I was recruited to operate the game where they attempted to throw golf balls into buckets of different sizes. I noticed that most of them used an overhand throwing technique that sent the balls rocketing in a straight line towards the buckets, causing them to ricochet off the rim.
I gave the kids extra tries and coached them to loft the ball using an underhand toss to produce a gentle arc, which would increase the chance that the ball would fall into a bucket. They received this encouragement with a smile and tried again; but nearly always they used the same overhand technique as before, which made it all but impossible to land the ball in a bucket. Further coaching produced the same result. It was as if they had one way of throwing a ball and couldn't make themselves do it any other way.
The difficulty these kids had while trying a new way of throwing reminded me of some basic facts about how behavior patterns are formed in the brain.
1. Knowing isn't the same as doing. A child can learn about a better way, agree to do it and get excited about doing it, but unless he tries it repeatedly until he wires his brain for the habit, it won't be easy for him to do it.
2. Most of what kids do, they do from HABIT. They don't consciously think about how to do something, then decide to do it that way.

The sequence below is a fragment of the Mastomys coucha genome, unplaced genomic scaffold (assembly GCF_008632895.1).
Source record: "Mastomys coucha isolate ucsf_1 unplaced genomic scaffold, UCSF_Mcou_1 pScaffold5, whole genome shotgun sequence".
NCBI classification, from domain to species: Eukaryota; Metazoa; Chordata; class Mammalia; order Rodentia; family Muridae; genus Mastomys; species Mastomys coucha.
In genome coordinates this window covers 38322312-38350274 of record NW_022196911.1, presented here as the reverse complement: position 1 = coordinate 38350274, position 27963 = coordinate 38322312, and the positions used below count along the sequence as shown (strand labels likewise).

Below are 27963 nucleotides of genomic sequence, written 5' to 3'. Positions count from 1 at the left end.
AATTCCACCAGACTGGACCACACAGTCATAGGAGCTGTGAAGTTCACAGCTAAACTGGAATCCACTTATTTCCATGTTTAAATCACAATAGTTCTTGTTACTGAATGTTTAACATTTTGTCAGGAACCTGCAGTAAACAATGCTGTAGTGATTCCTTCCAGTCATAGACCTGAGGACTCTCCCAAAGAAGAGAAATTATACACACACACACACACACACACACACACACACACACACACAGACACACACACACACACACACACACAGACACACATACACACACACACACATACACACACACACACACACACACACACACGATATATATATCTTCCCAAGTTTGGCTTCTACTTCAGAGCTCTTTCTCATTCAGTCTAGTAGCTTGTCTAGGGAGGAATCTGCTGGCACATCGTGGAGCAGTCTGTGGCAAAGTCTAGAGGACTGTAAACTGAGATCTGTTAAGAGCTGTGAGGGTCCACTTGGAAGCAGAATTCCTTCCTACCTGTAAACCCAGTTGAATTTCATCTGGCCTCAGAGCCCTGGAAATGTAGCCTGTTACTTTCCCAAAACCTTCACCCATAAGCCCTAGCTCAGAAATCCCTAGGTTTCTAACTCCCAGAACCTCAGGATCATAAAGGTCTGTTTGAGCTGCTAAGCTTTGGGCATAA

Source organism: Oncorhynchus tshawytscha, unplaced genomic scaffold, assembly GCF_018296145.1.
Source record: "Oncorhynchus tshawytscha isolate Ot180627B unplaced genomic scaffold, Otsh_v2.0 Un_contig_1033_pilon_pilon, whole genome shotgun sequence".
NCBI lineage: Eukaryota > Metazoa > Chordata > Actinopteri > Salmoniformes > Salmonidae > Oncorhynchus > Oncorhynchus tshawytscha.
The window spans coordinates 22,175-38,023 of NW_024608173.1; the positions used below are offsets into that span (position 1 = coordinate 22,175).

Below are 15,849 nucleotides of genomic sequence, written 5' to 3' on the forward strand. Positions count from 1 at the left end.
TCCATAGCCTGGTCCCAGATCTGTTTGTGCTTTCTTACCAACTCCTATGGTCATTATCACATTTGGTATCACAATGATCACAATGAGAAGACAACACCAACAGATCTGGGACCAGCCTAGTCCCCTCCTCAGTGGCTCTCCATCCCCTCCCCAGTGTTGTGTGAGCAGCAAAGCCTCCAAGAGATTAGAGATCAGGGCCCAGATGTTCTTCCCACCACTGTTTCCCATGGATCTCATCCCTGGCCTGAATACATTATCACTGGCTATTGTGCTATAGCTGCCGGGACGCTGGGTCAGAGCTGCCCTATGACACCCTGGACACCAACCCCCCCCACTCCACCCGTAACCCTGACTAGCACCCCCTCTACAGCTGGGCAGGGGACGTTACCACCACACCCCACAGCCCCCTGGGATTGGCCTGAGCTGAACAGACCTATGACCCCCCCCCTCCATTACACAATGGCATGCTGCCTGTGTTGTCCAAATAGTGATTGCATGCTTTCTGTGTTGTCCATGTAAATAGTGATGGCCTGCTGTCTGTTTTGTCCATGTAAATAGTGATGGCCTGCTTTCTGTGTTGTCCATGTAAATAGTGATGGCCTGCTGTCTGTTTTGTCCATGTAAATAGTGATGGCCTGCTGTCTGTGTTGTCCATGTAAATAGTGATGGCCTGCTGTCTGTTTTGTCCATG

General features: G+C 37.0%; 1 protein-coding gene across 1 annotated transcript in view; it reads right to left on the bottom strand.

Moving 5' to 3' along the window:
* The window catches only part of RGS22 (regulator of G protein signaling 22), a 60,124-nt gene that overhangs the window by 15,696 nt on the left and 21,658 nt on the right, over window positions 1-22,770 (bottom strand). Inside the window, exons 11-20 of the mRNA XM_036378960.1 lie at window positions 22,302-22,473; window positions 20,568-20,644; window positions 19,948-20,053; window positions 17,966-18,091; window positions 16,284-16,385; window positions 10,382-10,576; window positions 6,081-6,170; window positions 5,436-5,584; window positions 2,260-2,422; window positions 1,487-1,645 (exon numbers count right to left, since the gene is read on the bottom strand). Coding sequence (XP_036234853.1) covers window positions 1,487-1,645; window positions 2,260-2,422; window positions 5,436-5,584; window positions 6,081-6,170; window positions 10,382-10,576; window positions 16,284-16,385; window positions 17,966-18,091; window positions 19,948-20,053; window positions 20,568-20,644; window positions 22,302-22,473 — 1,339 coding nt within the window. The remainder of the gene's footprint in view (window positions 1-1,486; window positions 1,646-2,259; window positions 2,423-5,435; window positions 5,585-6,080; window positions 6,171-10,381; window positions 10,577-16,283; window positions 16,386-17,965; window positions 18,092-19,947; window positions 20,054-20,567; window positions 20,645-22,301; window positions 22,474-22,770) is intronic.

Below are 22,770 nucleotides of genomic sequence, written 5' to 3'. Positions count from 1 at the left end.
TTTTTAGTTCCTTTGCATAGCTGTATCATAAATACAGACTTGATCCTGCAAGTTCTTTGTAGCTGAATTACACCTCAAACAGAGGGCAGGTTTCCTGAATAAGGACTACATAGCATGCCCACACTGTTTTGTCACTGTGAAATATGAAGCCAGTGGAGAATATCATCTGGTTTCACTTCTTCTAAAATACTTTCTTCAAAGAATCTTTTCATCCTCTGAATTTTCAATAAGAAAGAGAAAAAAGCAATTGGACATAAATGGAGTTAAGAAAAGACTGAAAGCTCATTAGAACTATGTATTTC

3. Habits and skills are – by definition - WIRED IN THE BRAIN. Brain cells are stimulated by action to grow together until they connect in a circuit. After many repetitions, the circuits finally form. Then the behavior pattern becomes easy and automatic, meaning there's no need to think about what to do. To change an ingrained way of behaving, a kid has to rewire her brain.
4. Wiring the brain takes a lot of effort and time. It takes a lot of REPETITION – practice – to stimulate the brain cells involved in an activity to wire together. Initial attempts are discouraging. Even after a child knows what to do, it’s awkward at first. He might forget to try the new skill, and the old habit kicks in. At this point, most kids get frustrated and give up. To rewire his brain for a new behavior pattern, he needs to persist past this early discouragement. With repeated attempts, the new pattern will begin to establish itself as a circuit and the success rate will improve. If he doesn't give up, the brain cells will connect and the new way will become a comfortable, automatic habit.
So this how little kids learn new skills, habits, and behavior patterns.
By the way, this is how adolescents do it, too.
And all adults. Even old people, like me.
Post by Dennis E. Coates, Ph.D., Copyright 2013. Building Personal Strength .